3) Blocking with BSA
Wells are subsequently blocked upon addition of 100 μl of a 0.1% (w/v) BSA solution followed by incubation at 22°C for 2 h. Plates are then washed three times with 200 μl/well of PBS, air-dried at room temperature and stored at 4°C with desiccant. ^ Critical step
4) Substrate Application in the 96-well plate
For standard assays, mix 75 μl of 1 M phosphate buffer (PBS) pH 7.0, containing 1 M NaCl with 2.5 ng of the partially annealed DNA duplex for each well. Then incubate at 22°C for 4 h. Finally, wash each well twice with 200 μl PBS and once with 200 μl of 50 mM Tris HCl pH 7.5, 50 mM NaCl. All solutions should be pre-warmed to 37°C. ^ Critical step
5) Helicase Reaction
Helicase reactions are initiated upon addition of 90 μl of the reaction mix consisting of 11 nM of puriﬁed full-length HCV NS3 protein, 25 mM 4-morpholine-propanesulphonic acid (MOPS) pH 7.0, 5 mM ATP, 2 mM DTT, 3 mM MnCl2, and 100 μg/ml of BSA to the wells in which 2.5 ng of DNA substrate has been previously applied. For negative controls, the reaction mix is lacking ATP. Reactions should be carried out for 60 min at 37°C. Wells should then be washed twice with 200 μl of 150 mM NaCl and dried at room temperature for 15 min.
6) Activity determination – chemiluminescence preparation
The wells of the multi-well plate are washed for 5 min with detection washing buffer (0.1 M maleic acid, 0.15 M NaCl, 0.3%, Tween20, pH 7.5). Then each well is filled up with blocking solution (10% BSA (w/v) 0.1 M maleic acid, 0.15 M NaCl, pH 7.5) for 30 min followed by a 30 min incubation in 20 μl Antibody solution (anti-Dig, Roche, 1:10,000 solution of the antibody -75 mU/ml- in Blocking solution). The wells are washed twice with 100 μl of detection buffer (0.1 M Tris-HCl, 0.1 M NaCl, pH 9.5). Then 20 μl of detection buffer is applied for equilibration. 1 μl of chemiluminescence substrate (CSPD – 0.25 mM) working solution is applied to each well and the plates are incubated for 5 min at 17oC. The wells are then drained and incubated at 37oC for 30 min to allow for any remaining solution to evaporate. The luminescence continues for approximately 48 hours with a constant-intensity phase lasting 24 hours. The remaining DIG label in each well of the 96 well-plate is counted for 10 min against controls (one of which lacks protein and the other lacks ATP) in a luminescence multi-well plate reader. ^ Critical step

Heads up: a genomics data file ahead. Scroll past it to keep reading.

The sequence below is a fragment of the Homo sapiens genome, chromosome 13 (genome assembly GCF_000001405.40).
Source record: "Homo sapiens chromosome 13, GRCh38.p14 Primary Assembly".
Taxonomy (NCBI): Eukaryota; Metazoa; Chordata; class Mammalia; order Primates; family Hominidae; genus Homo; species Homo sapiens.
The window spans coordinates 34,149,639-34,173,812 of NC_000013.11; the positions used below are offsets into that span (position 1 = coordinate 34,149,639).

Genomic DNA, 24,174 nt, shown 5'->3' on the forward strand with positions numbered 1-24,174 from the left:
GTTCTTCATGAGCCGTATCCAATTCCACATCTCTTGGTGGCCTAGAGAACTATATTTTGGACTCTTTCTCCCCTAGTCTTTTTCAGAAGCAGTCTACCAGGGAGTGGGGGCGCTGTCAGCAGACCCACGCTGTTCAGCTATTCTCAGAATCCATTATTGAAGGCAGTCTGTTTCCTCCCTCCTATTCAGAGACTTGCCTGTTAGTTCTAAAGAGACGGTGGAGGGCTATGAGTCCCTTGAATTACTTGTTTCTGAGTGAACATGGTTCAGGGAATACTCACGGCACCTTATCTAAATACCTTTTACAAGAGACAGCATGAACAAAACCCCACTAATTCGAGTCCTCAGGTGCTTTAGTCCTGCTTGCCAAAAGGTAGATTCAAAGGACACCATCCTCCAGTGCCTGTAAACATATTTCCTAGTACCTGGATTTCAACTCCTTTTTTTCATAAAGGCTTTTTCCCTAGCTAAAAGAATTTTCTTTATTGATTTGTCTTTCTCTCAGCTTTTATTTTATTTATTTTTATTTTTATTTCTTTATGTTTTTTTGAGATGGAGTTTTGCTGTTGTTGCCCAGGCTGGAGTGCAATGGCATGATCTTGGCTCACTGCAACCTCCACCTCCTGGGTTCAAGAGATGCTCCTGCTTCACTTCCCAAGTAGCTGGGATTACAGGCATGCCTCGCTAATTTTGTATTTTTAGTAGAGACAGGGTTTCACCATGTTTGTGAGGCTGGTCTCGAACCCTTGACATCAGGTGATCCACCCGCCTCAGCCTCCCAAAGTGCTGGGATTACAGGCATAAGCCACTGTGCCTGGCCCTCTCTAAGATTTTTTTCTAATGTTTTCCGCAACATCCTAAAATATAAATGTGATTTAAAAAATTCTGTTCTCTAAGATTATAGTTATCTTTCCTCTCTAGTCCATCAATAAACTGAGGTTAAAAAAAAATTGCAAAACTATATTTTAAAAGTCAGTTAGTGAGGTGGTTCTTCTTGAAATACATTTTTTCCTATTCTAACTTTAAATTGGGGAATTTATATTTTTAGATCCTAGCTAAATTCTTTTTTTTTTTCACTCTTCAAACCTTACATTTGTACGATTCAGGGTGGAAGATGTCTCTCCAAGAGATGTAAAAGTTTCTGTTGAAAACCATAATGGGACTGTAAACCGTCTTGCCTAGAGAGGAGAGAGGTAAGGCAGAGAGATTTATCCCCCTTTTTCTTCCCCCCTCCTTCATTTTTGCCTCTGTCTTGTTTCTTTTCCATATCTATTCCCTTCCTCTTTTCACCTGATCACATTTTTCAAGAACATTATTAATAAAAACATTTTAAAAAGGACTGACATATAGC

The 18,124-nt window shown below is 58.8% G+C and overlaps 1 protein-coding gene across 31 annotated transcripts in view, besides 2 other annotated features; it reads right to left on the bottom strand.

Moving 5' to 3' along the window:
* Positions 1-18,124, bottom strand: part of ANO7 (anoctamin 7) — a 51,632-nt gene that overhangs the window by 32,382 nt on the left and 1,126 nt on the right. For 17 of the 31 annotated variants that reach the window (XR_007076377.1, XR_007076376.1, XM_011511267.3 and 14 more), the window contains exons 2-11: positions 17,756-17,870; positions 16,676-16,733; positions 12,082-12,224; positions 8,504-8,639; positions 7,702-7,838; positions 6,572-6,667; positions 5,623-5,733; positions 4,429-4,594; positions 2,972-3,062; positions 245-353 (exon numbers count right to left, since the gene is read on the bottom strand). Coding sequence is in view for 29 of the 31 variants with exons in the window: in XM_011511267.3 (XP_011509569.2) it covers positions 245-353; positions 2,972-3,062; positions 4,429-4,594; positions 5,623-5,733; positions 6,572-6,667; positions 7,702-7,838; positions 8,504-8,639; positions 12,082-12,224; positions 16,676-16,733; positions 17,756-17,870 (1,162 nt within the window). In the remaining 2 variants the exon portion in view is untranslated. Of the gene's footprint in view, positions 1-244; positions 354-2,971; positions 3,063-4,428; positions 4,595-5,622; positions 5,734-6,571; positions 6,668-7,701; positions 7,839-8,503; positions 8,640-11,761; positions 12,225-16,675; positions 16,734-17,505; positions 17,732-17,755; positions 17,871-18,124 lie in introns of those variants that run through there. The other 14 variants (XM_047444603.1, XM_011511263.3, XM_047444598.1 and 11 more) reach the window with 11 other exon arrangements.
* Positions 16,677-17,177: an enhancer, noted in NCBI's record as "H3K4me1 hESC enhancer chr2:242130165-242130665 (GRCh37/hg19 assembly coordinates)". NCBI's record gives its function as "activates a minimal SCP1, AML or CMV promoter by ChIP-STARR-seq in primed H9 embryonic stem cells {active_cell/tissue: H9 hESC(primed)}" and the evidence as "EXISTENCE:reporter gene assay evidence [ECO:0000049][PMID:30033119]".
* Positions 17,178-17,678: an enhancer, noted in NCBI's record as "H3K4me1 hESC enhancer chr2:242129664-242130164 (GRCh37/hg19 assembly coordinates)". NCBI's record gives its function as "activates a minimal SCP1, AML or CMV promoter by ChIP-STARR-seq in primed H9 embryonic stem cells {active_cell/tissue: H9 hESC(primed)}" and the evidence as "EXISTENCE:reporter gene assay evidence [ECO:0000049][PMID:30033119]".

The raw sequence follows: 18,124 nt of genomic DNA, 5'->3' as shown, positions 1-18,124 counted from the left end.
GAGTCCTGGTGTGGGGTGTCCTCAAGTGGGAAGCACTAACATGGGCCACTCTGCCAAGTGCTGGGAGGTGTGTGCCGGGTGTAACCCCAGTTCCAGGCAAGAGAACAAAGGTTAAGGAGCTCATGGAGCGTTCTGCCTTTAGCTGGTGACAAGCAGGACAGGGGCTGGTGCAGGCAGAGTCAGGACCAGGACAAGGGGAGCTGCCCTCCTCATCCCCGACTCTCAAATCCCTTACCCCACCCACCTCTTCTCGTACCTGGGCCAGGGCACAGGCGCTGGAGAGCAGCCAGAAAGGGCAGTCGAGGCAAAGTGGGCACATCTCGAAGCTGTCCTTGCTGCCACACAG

PROOF OF PRINCIPLE:
Expression, purification and biochemical characterization of HCV helicase activity.
The full-length HCV helicase coding region was incorporated into the pET28a vector (Novagen, Madison, WI, USA), carrying an N’ terminal 6xHis-Tag region. The nucleotide sequence was veriﬁed prior to protein production. The HCV helicase gene was generously provided by Dr K. Klump, Roche laboratories in Palo Alto, USA.